What To Do When You're Involved in a Car Accident
Even the most responsible drivers can be involved in a car crash. Unfavorable weather conditions, new traffic patterns and other motorists on the road can all affect a driver's chances of experiencing an accident. That's why it's important to know how to handle a car accident ahead of time.
- Don't Panic
The first thing to remember after an accident is to remain calm. Your body's natural mechanisms for dealing with a crisis involve an increased production in adrenaline, which can make you feel frazzled or shaken. Your heart rate will increase, your breathing may become more rapid and you may even experience tunnel vision. These are all normal reactions that your body goes through to deal with immediate stress. The well-known term for this is the "fight-or-flight" reaction. Although you have little to no control over this physiological process, there are a few things you can do to keep from panicking. Taking slow, deep breaths or counting to five can help.
- When Injury is Involved
If you or someone else involved in the accident is injured, take immediate action to get help. If any injury is involved, even if you don't suspect the injury to be serious, you should call 9-1-1. Oftentimes, drivers are not aware of the seriousness of their injuries, due to the "fight-or-flight" reaction mentioned earlier. One side-effect of an increase in adrenaline is a dulled sense of pain, so even if you do not feel immediate pain or discomfort, you may still be seriously injured.
If you do not have access to a phone, ask to use someone else's phone. You may have to walk/run to the nearest public place to ask for a phone, or you may be able to wave down help from another motorist or pedestrian. Do NOT walk out into moving traffic to try to flag down a car. Stand away from the flow of traffic while waving for help.
If you are the one who is severely injured, you will need to use your best judgment in the moment. If you are able to reach your phone, dial 9-1-1. If someone is with you, you may need to ask or motion for them to dial for you.
For more information, please visit our Personal Injury Questions and Answers.
- If the Vehicle is Still Driveable and No Injury Involved
If your car is still driveable after the accident, and you are not injured, carefully move it out of the flow of traffic to the shoulder or the nearest parking lot. Auto accidents left in the flow of traffic often cause follow-up collisions. If your car, or other debris from the wreckage, is blocking the road and you are unable or do not feel safe moving it, call the police department to report it.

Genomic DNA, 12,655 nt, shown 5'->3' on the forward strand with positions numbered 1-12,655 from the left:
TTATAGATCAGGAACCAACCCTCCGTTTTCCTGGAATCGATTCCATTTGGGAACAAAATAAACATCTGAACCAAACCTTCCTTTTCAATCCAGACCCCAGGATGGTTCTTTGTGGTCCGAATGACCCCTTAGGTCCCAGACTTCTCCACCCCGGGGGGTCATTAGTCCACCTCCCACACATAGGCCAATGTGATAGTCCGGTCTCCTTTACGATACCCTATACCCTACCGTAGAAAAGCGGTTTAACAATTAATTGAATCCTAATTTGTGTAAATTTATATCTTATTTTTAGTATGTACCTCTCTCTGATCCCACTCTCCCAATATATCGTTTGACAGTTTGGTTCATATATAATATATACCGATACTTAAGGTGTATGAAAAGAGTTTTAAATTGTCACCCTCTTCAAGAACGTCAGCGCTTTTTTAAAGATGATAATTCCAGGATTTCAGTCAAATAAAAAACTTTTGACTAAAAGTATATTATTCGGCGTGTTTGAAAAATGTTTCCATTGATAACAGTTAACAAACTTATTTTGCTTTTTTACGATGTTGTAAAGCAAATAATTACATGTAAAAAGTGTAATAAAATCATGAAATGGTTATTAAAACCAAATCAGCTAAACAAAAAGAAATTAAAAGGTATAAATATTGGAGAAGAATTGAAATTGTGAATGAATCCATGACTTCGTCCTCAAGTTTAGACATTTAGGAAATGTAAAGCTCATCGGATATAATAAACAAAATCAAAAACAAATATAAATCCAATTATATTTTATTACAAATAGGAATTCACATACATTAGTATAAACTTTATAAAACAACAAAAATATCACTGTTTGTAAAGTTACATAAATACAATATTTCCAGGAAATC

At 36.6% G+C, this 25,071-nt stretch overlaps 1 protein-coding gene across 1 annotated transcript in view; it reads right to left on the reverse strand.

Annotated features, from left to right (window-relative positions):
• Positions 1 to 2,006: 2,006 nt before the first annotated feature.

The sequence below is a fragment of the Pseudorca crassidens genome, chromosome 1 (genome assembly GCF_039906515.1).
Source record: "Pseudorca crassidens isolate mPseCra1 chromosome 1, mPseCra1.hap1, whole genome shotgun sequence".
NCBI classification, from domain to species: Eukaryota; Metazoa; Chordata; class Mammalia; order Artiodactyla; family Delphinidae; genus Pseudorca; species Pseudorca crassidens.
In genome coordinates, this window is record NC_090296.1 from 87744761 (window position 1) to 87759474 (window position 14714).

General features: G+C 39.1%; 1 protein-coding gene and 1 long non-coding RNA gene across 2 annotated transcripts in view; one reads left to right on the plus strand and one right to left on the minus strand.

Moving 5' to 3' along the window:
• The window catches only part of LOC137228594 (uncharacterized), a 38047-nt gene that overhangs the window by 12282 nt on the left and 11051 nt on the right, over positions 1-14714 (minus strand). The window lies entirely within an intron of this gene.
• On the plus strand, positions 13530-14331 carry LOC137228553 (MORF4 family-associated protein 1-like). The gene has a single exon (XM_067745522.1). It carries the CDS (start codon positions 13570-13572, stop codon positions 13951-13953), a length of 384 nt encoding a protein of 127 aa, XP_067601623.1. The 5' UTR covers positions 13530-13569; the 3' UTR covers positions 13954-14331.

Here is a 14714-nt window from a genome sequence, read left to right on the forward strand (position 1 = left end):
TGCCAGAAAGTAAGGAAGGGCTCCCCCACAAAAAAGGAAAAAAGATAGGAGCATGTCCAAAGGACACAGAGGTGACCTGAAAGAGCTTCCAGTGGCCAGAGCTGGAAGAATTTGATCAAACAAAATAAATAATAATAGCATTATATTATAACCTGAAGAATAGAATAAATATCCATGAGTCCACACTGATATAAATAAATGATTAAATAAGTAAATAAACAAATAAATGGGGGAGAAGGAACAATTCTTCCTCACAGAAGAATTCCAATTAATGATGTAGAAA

Some local laws require that all motor vehicle accidents are reported to the police. If you are unsure about the laws in your area, you should contact your local police station, just in case.
- Collect Information
After any emergencies have been addressed and you are in a safe location, you need to gcollect information from anyone involved in the accident. It might be a good idea to take pictures, even if it's with your smart phone, to record information from the scene. These pictures may come in handy later when you file a claim with your insurance company or when you talk to Richard Flexner about the accident. Just make sure your picture taking does not interfere with the authorities or pose a safety hazard.
Talk to the other drivers involved and obtain the following information:
- Insurance Company & Policy Number
- Phone Number
- Divers License Number
- License Plate Number
- Make & Model of Vehicle
- (You will need to share your own information with the other drivers as well).
You should also make note of any passengers that were involved. It is a good idea to get contact info from them as well as from any witnesses or pedestrians who may be able to verify how the accident occurred.
If the police are called, the responding officer will take a report. You can ask for the report number, in case you, your insurance company or Richard Felxner needs to refer back to it later.
Do NOT disclose information about your insurance policy, such as coverage limits or lien holders.
Do NOT admit fault. Even if you feel guilty or ashamed, it is up to the legal system to determine who is at fault for the accident. Admitting fault at the scene of the accident can be used against you later, even if evidence indicates you were not at fault.
- If You've Been Injured and It's Not Your Fault
In many cases, having expert legal advice can be a great benefit for those injured in a car accident. If you have been injured in an accident, and feel you may need legal representation, please <a href="/contact">contact the law offices of Richard Flexner</a> at 1-800-353-9637. Richard Flexner and his team are experts at handling personal injury cases and are well-versed in traffic law.
Richard Flexner has made recoveries for thousands of satisfied car accident and personal injury clients for more than 25 years. While past performance is no guarantee of the future result in your case, Richard and his team of highly-trained lawyers have the experience, integrity and desire to help you get the highest award to which you are entitled. Learn more about his <a href="/about">background and experience</a>.